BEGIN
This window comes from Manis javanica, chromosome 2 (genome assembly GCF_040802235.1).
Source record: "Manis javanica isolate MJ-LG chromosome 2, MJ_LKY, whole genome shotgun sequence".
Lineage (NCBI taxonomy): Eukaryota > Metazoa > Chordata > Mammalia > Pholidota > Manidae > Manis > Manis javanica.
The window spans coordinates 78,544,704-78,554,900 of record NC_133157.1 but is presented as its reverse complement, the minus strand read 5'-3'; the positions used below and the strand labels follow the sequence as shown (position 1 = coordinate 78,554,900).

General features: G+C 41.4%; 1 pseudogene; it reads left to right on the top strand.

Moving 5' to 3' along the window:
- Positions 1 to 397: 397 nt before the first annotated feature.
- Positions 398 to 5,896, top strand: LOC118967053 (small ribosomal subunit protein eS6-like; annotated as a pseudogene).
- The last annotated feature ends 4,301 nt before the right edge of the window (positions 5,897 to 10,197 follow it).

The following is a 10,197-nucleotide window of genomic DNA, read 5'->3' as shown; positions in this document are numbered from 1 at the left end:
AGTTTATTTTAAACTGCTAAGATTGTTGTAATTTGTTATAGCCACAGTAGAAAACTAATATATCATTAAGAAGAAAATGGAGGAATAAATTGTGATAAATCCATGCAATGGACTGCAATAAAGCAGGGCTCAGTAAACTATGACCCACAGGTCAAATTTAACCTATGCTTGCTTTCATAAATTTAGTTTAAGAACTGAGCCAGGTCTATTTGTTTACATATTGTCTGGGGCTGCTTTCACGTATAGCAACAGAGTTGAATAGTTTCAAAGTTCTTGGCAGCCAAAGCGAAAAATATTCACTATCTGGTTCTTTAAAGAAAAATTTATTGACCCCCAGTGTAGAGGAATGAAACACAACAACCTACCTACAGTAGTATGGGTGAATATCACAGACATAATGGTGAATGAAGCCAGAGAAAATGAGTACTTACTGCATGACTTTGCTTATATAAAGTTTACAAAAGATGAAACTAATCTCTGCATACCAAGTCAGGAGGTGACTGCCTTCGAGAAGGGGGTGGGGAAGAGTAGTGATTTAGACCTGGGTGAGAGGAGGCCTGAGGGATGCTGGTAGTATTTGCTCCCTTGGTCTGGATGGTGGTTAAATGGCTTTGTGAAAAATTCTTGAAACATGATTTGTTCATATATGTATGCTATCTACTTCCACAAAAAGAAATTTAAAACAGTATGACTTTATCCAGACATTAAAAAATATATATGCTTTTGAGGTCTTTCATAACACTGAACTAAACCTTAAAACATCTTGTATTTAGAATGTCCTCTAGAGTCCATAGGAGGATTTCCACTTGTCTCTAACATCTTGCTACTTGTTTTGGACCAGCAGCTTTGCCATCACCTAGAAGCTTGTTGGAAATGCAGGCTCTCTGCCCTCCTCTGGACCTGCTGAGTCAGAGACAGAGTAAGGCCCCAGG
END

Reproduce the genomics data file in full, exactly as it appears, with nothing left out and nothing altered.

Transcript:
This window comes from Manis javanica, chromosome 2 (genome assembly GCF_040802235.1).
Source record: "Manis javanica isolate MJ-LG chromosome 2, MJ_LKY, whole genome shotgun sequence".
Lineage (NCBI taxonomy): Eukaryota > Metazoa > Chordata > Mammalia > Pholidota > Manidae > Manis > Manis javanica.
The window spans coordinates 78,544,704-78,554,900 of record NC_133157.1 but is presented as its reverse complement, the minus strand read 5'-3'; the positions used below and the strand labels follow the sequence as shown (position 1 = coordinate 78,554,900).

General features: G+C 41.4%; 1 pseudogene; it reads left to right on the top strand.

Moving 5' to 3' along the window:
- Positions 1 to 397: 397 nt before the first annotated feature.
- Positions 398 to 5,896, top strand: LOC118967053 (small ribosomal subunit protein eS6-like; annotated as a pseudogene).
- The last annotated feature ends 4,301 nt before the right edge of the window (positions 5,897 to 10,197 follow it).

The following is a 10,197-nucleotide window of genomic DNA, read 5'->3' as shown; positions in this document are numbered from 1 at the left end:
AGTTTATTTTAAACTGCTAAGATTGTTGTAATTTGTTATAGCCACAGTAGAAAACTAATATATCATTAAGAAGAAAATGGAGGAATAAATTGTGATAAATCCATGCAATGGACTGCAATAAAGCAGGGCTCAGTAAACTATGACCCACAGGTCAAATTTAACCTATGCTTGCTTTCATAAATTTAGTTTAAGAACTGAGCCAGGTCTATTTGTTTACATATTGTCTGGGGCTGCTTTCACGTATAGCAACAGAGTTGAATAGTTTCAAAGTTCTTGGCAGCCAAAGCGAAAAATATTCACTATCTGGTTCTTTAAAGAAAAATTTATTGACCCCCAGTGTAGAGGAATGAAACACAACAACCTACCTACAGTAGTATGGGTGAATATCACAGACATAATGGTGAATGAAGCCAGAGAAAATGAGTACTTACTGCATGACTTTGCTTATATAAAGTTTACAAAAGATGAAACTAATCTCTGCATACCAAGTCAGGAGGTGACTGCCTTCGAGAAGGGGGTGGGGAAGAGTAGTGATTTAGACCTGGGTGAGAGGAGGCCTGAGGGATGCTGGTAGTATTTGCTCCCTTGGTCTGGATGGTGGTTAAATGGCTTTGTGAAAAATTCTTGAAACATGATTTGTTCATATATGTATGCTATCTACTTCCACAAAAAGAAATTTAAAACAGTATGACTTTATCCAGACATTAAAAAATATATATGCTTTTGAGGTCTTTCATAACACTGAACTAAACCTTAAAACATCTTGTATTTAGAATGTCCTCTAGAGTCCATAGGAGGATTTCCACTTGTCTCTAACATCTTGCTACTTGTTTTGGACCAGCAGCTTTGCCATCACCTAGAAGCTTGTTGGAAATGCAGGCTCTCTGCCCTCCTCTGGACCTGCTGAGTCAGAGACAGAGTAAGGCCCCAGG